NOAA explains why geomagnetic storm won't hit Earth on March 18

NOAA explains why geomagnetic storm won't hit Earth on March 18

NOAA explains why geomagnetic storm won't hit Earth on March 18

After several media outlets wrote about a massive geomagnetic storm that could hit Earth on March 18, it spread across the internet like wildfire. While the idea of a massive solar storm hurtling toward Earth at thousands of miles per second sounds scary, there's really no need to worry.

A picture of a solar flare from 2011 and a CMEWhat is a solar storm?

In fact, NOAA admits that a geomagnetic storm will hit the Earth on March 18th but this one will not even reach the G1 magnitude, therefore, it can't affect the satellites, the Global Positioning System equipment, or other communication means, as the Russians informed.

Instead, the storm that will take place on March 18 is just a feeble solar storm which is classified as a G1 category and will not harm any electrical types of equipment at all.

The National Oceanic and Atmospheric Administration (NOAA) refuted reports that a substantial storm will disrupt telecommunication systems over the weekend.

A temporary disturbance of the Earth's magnetosphere, a geomagnetic storm is the result of a solar wind shock wave and/or a cloud of magnetic field, causing an increase in plasma movement and electric current through the magnetosphere.

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Apparently, NOAA has no idea what is this all about as and how did Russians come up with that information.

Usually, geomagnetic storms are cataloged in 5 different main levels depending on the magnitude, from G1 to G5 levels of geomagnetic storms' magnitudes.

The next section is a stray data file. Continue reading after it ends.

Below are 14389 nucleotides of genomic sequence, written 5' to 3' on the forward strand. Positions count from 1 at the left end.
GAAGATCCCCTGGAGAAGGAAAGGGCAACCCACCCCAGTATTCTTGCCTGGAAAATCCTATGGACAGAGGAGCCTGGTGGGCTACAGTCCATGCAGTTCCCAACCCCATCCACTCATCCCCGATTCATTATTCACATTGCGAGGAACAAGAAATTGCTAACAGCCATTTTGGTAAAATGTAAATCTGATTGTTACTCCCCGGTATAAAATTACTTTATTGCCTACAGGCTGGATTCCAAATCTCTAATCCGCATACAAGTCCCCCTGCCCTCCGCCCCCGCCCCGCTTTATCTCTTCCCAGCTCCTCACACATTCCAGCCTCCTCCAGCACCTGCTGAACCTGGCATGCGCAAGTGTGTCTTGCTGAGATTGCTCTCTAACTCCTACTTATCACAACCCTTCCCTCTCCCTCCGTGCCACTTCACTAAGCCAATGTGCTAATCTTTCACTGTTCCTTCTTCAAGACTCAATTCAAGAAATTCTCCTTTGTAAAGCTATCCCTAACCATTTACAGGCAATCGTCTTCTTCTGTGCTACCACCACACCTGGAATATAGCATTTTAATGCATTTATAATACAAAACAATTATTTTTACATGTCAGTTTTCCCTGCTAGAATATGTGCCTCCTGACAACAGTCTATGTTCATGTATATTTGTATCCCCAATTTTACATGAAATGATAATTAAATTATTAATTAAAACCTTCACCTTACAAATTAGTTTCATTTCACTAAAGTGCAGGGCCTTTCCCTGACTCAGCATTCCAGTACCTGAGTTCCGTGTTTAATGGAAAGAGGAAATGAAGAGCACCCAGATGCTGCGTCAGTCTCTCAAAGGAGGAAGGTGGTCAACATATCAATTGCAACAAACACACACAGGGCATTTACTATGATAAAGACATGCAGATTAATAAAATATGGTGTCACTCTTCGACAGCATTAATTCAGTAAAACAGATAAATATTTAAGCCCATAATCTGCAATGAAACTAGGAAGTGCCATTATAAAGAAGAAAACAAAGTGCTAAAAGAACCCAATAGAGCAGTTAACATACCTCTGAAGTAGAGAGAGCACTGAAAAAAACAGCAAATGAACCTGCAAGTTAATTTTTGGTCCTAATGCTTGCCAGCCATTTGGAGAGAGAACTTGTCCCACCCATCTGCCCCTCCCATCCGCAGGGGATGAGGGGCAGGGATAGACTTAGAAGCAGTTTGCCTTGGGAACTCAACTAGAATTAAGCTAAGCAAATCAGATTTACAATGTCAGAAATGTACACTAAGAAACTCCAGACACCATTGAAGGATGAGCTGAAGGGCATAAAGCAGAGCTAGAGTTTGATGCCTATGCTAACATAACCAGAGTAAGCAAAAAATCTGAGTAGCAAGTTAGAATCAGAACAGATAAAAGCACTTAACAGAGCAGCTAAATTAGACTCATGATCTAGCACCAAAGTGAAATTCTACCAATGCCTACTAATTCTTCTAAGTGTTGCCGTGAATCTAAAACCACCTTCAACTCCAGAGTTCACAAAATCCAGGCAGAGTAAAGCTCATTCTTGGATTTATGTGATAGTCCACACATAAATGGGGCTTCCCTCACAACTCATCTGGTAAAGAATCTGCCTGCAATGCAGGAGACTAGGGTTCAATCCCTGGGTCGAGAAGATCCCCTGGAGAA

A geomagnetic solar storm is expected to hit Earth in the next couple of days, allowing the auroras to be seen from Australia.

And if you're far enough north, or perhaps in Antarctica (hi there!), you may get to feast your eyes on the aurora as the charged particles channelled towards the poles by Earth's magnetic field interact with the ionosphere. This basically means there could be some slight glitches to satellite communications and power grid controllers.

The dancing lights of the aurora may become visible in parts of Scotland and northern England and in northern regions of the US, including in MI and Maine. One storm occurred in 1859, while the latter occurred in 1989, which resulted in a nine-hour blackout in Canada.

The Northern Lights is a natural display in the earth's sky, which are predominantly normally seen in high-latitude regions such as around the Arctic and Antarctic.

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